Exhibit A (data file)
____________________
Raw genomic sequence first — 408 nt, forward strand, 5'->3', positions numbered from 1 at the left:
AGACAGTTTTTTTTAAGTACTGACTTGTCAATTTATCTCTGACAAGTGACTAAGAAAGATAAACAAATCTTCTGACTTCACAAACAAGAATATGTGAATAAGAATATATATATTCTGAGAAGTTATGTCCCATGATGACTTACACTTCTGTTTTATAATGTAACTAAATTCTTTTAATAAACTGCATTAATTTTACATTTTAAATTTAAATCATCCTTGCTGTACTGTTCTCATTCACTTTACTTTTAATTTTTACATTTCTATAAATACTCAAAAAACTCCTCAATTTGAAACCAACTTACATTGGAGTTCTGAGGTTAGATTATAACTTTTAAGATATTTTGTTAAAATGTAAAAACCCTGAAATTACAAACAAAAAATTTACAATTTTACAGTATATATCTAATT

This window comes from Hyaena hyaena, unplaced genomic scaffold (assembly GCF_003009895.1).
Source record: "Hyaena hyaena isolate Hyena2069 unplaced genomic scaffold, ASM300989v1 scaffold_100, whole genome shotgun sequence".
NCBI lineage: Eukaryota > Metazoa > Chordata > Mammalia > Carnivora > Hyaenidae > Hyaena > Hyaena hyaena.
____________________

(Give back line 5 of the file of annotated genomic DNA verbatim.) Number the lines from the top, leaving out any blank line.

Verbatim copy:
NCBI lineage: Eukaryota > Metazoa > Chordata > Mammalia > Carnivora > Hyaenidae > Hyaena > Hyaena hyaena.